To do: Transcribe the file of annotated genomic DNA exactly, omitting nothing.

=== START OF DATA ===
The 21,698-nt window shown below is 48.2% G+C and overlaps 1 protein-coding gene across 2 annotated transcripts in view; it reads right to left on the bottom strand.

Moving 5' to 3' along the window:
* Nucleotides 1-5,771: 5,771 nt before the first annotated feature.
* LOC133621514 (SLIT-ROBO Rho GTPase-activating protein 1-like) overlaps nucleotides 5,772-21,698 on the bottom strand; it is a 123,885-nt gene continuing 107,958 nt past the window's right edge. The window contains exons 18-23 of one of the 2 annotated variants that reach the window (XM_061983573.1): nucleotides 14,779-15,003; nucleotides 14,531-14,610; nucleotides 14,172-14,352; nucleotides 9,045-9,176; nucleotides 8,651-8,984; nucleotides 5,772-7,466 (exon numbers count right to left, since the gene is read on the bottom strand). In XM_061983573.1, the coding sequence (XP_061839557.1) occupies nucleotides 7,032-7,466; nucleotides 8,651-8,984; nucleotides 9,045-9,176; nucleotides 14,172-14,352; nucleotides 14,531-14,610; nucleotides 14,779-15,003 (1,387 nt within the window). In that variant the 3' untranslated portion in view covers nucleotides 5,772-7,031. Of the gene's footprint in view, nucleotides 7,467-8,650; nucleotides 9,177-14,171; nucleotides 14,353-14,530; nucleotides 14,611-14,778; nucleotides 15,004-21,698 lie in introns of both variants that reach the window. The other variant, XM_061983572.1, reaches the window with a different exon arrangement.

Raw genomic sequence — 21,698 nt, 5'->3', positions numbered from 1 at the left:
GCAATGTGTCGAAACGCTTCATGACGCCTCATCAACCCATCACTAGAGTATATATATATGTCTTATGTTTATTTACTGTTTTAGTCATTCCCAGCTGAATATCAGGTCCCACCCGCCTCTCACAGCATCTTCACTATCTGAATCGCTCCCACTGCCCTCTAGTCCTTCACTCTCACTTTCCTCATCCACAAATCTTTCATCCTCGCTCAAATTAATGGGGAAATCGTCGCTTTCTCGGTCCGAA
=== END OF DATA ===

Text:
The 21,698-nt window shown below is 48.2% G+C and overlaps 1 protein-coding gene across 2 annotated transcripts in view; it reads right to left on the bottom strand.

Moving 5' to 3' along the window:
* Nucleotides 1-5,771: 5,771 nt before the first annotated feature.
* LOC133621514 (SLIT-ROBO Rho GTPase-activating protein 1-like) overlaps nucleotides 5,772-21,698 on the bottom strand; it is a 123,885-nt gene continuing 107,958 nt past the window's right edge. The window contains exons 18-23 of one of the 2 annotated variants that reach the window (XM_061983573.1): nucleotides 14,779-15,003; nucleotides 14,531-14,610; nucleotides 14,172-14,352; nucleotides 9,045-9,176; nucleotides 8,651-8,984; nucleotides 5,772-7,466 (exon numbers count right to left, since the gene is read on the bottom strand). In XM_061983573.1, the coding sequence (XP_061839557.1) occupies nucleotides 7,032-7,466; nucleotides 8,651-8,984; nucleotides 9,045-9,176; nucleotides 14,172-14,352; nucleotides 14,531-14,610; nucleotides 14,779-15,003 (1,387 nt within the window). In that variant the 3' untranslated portion in view covers nucleotides 5,772-7,031. Of the gene's footprint in view, nucleotides 7,467-8,650; nucleotides 9,177-14,171; nucleotides 14,353-14,530; nucleotides 14,611-14,778; nucleotides 15,004-21,698 lie in introns of both variants that reach the window. The other variant, XM_061983572.1, reaches the window with a different exon arrangement.

Raw genomic sequence — 21,698 nt, 5'->3', positions numbered from 1 at the left:
GCAATGTGTCGAAACGCTTCATGACGCCTCATCAACCCATCACTAGAGTATATATATATGTCTTATGTTTATTTACTGTTTTAGTCATTCCCAGCTGAATATCAGGTCCCACCCGCCTCTCACAGCATCTTCACTATCTGAATCGCTCCCACTGCCCTCTAGTCCTTCACTCTCACTTTCCTCATCCACAAATCTTTCATCCTCGCTCAAATTAATGGGGAAATCGTCGCTTTCTCGGTCCGAA